How DEI is Impacting How We Recruit and Retain Talent
Until recent years, executive recruiters would often speak about sourcing candidates who seem to be a good “culture fit” for an organization. The idea behind it was that potential hires who were aligned with the look and feel of the existing culture would easily assimilate into it, and would require less time to ramp up and be productive. There was also, perhaps, an underlying feeling that candidates who were a good “culture fit” for an organization would be less prone to “rock the boat,” suiting the needs of upper management. Looking back, those notions seem antiquated because recruiting strategies based around them resulted in hiring people who looked, spoke, and acted like their soon-to-be colleagues, according to Candace Nortey, managing director of DEI at Slone Partners.

Mr. De Freitas also notes, however, that there are areas that are undergoing change just as they’re changing globally and one of these is age. “It was recently announced that the Chinese population growth is in decline, while the ageing population is rising due to the advances China has made in alleviating poverty and focusing on healthcare,” he said. “This means a far smaller pool of young candidates from which to choose, so companies will need to figure out how to engage – or re-engage – the older workforce. China will likely face the same issues we see in the West, in terms of pensions running out before life does. Retirement age is already being raised in companies and government workforces, and we are seeing a push towards hiring people once considered ‘too old’ for certain posts.”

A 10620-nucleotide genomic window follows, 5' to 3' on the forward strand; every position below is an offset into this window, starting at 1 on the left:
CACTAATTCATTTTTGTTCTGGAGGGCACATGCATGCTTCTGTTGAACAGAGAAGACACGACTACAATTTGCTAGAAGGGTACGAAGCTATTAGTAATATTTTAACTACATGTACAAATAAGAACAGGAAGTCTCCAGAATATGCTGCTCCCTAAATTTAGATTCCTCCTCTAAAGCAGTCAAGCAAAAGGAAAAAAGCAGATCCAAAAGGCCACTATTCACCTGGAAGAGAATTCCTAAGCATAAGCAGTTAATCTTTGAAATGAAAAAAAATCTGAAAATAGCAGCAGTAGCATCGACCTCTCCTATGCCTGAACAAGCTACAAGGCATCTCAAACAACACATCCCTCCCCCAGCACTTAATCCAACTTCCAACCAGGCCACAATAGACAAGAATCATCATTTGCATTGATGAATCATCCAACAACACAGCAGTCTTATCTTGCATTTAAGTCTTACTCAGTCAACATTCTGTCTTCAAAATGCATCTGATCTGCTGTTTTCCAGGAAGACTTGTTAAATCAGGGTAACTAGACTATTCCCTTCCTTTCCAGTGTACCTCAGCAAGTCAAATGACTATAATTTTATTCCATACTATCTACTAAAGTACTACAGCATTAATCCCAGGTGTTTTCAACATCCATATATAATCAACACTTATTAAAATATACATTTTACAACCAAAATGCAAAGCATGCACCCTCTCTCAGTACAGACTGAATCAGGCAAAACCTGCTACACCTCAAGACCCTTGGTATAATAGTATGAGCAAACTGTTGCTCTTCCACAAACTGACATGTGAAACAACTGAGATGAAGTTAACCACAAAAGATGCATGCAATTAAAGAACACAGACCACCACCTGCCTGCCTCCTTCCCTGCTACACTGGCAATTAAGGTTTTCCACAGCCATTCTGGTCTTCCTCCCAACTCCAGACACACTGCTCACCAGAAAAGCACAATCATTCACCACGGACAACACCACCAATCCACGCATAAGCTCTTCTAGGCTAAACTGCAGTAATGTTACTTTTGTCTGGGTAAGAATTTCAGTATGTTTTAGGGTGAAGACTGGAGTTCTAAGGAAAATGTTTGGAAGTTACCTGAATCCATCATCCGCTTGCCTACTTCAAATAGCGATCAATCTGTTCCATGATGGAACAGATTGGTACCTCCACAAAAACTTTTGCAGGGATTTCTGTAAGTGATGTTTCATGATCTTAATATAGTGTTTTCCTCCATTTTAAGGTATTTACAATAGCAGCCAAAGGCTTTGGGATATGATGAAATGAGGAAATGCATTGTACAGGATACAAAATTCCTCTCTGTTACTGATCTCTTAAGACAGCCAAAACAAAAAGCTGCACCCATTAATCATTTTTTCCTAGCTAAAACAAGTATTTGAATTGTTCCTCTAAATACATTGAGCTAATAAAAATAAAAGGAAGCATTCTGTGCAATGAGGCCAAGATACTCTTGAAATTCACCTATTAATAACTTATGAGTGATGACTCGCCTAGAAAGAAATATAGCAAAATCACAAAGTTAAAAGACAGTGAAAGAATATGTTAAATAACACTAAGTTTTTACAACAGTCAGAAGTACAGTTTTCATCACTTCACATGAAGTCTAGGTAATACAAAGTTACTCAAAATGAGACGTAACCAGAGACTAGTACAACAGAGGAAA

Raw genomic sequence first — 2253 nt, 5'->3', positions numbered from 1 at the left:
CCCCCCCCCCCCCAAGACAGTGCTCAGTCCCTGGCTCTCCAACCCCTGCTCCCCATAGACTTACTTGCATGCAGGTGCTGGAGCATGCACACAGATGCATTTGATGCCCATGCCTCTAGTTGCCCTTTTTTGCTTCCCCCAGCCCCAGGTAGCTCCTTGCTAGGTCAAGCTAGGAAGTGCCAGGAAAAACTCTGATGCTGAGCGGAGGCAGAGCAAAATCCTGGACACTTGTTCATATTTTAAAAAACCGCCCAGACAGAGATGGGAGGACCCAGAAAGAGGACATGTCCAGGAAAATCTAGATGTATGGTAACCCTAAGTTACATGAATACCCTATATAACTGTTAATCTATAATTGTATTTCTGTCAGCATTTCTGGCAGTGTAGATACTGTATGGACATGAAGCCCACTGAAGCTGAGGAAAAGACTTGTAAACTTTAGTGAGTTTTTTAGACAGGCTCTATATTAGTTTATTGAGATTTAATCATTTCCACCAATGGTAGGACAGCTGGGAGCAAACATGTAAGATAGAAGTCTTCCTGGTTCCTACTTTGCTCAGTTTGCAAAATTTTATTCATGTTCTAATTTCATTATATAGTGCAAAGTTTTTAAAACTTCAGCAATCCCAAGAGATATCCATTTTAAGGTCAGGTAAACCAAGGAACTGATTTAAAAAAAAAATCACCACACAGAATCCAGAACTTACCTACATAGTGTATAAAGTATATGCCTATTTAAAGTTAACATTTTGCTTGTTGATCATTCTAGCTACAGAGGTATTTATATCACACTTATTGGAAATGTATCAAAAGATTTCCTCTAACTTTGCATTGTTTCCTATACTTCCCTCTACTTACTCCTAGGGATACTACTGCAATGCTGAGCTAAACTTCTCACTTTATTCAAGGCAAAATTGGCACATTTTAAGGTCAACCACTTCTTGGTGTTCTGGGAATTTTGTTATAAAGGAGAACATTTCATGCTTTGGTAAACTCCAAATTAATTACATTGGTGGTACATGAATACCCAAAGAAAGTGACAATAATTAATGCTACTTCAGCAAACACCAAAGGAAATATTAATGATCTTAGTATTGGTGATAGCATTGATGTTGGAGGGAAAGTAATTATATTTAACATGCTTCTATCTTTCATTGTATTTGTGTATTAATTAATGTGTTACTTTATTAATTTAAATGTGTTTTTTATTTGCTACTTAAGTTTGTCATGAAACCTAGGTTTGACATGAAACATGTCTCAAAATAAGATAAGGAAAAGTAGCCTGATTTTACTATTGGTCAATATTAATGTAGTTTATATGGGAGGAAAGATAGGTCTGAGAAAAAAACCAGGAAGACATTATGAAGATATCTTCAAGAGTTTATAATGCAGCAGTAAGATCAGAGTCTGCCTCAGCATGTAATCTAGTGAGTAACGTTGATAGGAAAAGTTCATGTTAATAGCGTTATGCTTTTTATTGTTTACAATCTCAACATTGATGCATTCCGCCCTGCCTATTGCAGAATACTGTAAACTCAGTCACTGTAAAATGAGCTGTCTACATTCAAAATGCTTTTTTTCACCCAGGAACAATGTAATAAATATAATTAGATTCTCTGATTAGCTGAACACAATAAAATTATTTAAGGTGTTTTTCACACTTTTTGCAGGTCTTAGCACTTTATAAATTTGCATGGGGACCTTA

Overall, Mr. De Freitas reiterates what many business leaders cite when rising to the challenges presented by DEI. “Change is never an easy thing to implement or undergo, but many changes will occur organically, as is happening with ageism,” he said. “And, in our dealings with various companies, we see efforts to grow the share of women in the workforce, where female representation is a priority and training is being undertaken by firms looking to create a pipeline for women from entry-level positions to managerial posts. The path to diversity, equity, and inclusion path must be maintained and expanded, for today’s actions to have any impact on tomorrow’s successes.”

Signium has 38 offices in 30 countries serving clients in the Americas, EMEA, and Asia-Pacific regions. The firm delivers talent acquisition and management solutions for global companies across industry sectors, including consumer goods, financial services, technology, industrial, life sciences, and professional services.

Related: Navigating the Road to Diversity

Contributed by Scott A. Scanlon, Editor-in-Chief; Dale M. Zupsansky, Managing Editor; and Stephen Sawicki, Managing Editor – Hunt Scanlon Media